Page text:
9

January

Managing Immunotherapy Treatment Related Rash

Written by: Natasha Heimbigner, PharmD, Summit Cancer Centers
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Proper prevention and management of immunotherapy related rash is an important intervention for the patient’s quality of life and continuation of therapy.

Background

Immunotherapy is increasingly used in cancer treatment; improving outcomes for many patients with melanoma, non-small cell lung cancer, breast cancer, and a growing number of tumor types.1 Although these agents have a range of adverse effects, the most commonly seen is dermatologic. These dermatologic adverse effects can manifest weeks to months after the first treatment, manifesting as a maculopapular or pruritic rash.2,3,4 Other potential toxicities skin reactions include but are not limited to: bullous eruptions and Stevens–Johnson syndrome so understanding the difference of these specific skin reactions as well is important.

PQI Process

  • Identify high risk patients – All immunotherapy patients
    • Note – patients may be reluctant to bring up adverse effects that they are experiencing. Ask directly if they have a rash.
  • Determine the grading of the rash (pharmacist or provider)

    • Grade 1 – Covers < 10% body surface area or without symptoms. Mild or localized itching.
    • Grade 2 – Covers 10-30% body surface area with or without symptoms. Intense or widespread itching.
    • Grade 3-4 – Covers > 30% body surface area, limiting actives of daily living, severe itching, affects sleep, life threatening or requiring possible hospitalization.
  • Recommended appropriate treatment based on grade of rash (additionally discuss therapy to physician/document in EMR) NOTE: Dose reduction of immunotherapy is not a recommended option. View associated NCCN references and sources for further information4.
    • Grade 1
      • Use fragrance free soaps for bathing and detergents for the clothes
        • Consult with medically integrated team to determine best relief care for patient
      • Topical corticosteroids twice daily
        • Triamcinolone 0.1% lotion or fluocinonide 0.05% cream
    • Grade 2
      • Topical corticosteroids twice daily
        • Triamcinolone 0.1% lotion or fluocinonide 0.05% cream
      • Oral antihistamines or GABA agonists for pruritus
        • Hydroxyzine 10mg tid or gabapentin 300mg tid, pregabalin 50mg tid
    • Grade 3
      • Hold immunotherapy until rash is grade ≤1
      • Oral corticosteroids (prednisone 0.5-1mg kg/day or equivalent) until symptoms are grade ≤1
    • Grade 4
      • Permanently discontinue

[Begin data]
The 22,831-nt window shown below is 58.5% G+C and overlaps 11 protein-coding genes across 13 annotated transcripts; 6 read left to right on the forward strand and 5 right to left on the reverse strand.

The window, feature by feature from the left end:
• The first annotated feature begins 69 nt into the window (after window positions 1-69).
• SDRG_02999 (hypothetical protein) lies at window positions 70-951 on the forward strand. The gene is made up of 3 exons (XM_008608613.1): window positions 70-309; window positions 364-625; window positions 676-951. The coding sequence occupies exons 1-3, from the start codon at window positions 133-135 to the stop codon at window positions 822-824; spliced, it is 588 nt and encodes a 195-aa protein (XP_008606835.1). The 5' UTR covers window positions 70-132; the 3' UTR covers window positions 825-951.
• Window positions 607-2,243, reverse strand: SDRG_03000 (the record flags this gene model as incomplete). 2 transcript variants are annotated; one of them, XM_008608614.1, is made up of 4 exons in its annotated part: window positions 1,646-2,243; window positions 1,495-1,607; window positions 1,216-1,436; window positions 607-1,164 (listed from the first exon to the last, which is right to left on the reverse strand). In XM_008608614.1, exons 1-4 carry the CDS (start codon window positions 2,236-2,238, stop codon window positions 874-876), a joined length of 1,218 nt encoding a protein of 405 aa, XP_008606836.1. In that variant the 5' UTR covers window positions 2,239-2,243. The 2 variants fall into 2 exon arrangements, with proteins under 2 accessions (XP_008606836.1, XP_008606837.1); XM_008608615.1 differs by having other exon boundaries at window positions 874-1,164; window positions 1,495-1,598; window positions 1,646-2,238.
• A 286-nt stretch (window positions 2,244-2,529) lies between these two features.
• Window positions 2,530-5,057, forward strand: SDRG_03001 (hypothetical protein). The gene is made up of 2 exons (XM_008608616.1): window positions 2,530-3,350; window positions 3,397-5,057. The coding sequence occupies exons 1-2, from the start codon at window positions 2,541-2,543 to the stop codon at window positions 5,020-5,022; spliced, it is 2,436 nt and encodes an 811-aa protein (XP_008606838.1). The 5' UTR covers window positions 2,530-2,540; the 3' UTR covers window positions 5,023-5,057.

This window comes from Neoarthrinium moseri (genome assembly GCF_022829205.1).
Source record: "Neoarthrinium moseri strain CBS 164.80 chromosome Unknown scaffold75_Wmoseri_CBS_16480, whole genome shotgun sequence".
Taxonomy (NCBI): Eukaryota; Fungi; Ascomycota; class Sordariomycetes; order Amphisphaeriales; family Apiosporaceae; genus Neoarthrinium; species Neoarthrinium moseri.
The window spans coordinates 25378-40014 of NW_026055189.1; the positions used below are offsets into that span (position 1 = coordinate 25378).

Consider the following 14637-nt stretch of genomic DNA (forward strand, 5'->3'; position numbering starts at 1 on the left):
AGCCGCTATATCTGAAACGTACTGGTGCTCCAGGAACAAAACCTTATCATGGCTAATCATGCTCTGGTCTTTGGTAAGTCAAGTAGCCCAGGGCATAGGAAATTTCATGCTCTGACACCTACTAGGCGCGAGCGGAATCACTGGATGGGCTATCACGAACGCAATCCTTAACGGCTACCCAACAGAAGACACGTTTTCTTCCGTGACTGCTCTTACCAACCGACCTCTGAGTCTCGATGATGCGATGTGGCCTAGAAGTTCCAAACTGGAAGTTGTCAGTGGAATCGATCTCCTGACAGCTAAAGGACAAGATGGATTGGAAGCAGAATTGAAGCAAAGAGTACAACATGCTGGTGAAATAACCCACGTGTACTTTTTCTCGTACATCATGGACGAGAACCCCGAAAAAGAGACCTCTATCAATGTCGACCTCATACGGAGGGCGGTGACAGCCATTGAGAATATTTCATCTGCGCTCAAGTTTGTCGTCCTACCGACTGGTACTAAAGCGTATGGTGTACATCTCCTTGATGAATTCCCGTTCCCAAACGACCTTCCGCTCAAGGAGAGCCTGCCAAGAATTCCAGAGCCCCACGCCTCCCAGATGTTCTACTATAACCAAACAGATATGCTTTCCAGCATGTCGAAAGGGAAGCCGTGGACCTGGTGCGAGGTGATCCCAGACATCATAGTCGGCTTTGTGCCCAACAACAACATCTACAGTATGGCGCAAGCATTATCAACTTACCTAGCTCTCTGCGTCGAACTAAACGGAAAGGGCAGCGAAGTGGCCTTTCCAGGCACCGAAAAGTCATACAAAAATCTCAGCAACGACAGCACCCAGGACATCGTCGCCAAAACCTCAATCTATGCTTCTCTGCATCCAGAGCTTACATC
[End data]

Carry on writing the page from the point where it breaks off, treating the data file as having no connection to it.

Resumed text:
• Consider topical antibiotics in combination with oral retinoids, IV corticosteroids, IM/IV antihistamines, IV Antibiotics and/or hydration

Patient-Centered Activities

  • Provide education:
    • Counsel patient on all medications
    • Proper skin care tips and tricks
  • Infection Prevention
  • Monitor skin
    • Importance of calling provider if rash worsens

References:

  1. Thompson JA, Schneider BJ, Brahmer J, et. Al. “Management of IOmmunotherapy-Related Toxicities, Version 1.2019” J Natl Compr Canc Netw. 2019 Mar 1;17(3):255-289. doi: 10.6004/jnccn.2019.0013. Accessed at: https://www.ncbi.nlm.nih.gov/pubmed/30865922
  2. “Toxicities Associated with Checkpoint Inhibitor Immunotherapy.” UpToDate, uptodate.com/contents/toxicities-associated-with-checkpoint-inhibitor-immunotherapy#H645515. 23 March 2018
  3. Puzanov I, Diaab A, Abdallah K, Al. “Managing toxicities associated with immune checkpoint inhibitors: consensus recommendations from the Society for Immunotherapy of Cancer (SITC) Toxicity Management Working Group.” J Immunother Cancer. 2017 Nov 21;5(1):95. doi: 10.1186/s40425-017-0300-z.
  4. Phillips GS, Wu J, Hellmann MD, et. Al. “Treatment Outcomes of Immune-Related Cutaneous Adverse Events.” J Clin Oncol. 2019 Oct 20;37(30):2746-2758. doi: 10.1200/JCO.18.02141. Epub 2019 Jun 19

 

Important notice: National Community Oncology Dispensing Association, Inc. (NCODA), has developed this Positive Quality Intervention platform. This platform represents a brief summary of medication uses and therapy options derived from information provided by the drug manufacturer and other resources. This platform is intended as an educational aid and does not provide individual medical advice and does not substitute for the advice of a qualified healthcare professional. This platform does not cover all existing information related to the possible uses, directions, doses, precautions, warning, interactions, adverse effects, or risks associated with the medication discussed in the platform and is not intended as a substitute for the advice of a qualified healthcare professional. The materials contained in this platform are for informational purposes only and do not constitute or imply endorsement, recommendation, or favoring of this medication by NCODA, which assumes no liability for and does not ensure the accuracy of the information presented. NCODA does not make any representations with respect to the medications whatsoever, and any and all decisions, with respect to such medications, are at the sole risk of the individual consuming the medication. All decisions related to taking this medication should be made with the guidance and under the direction of a qualified healthcare professional.
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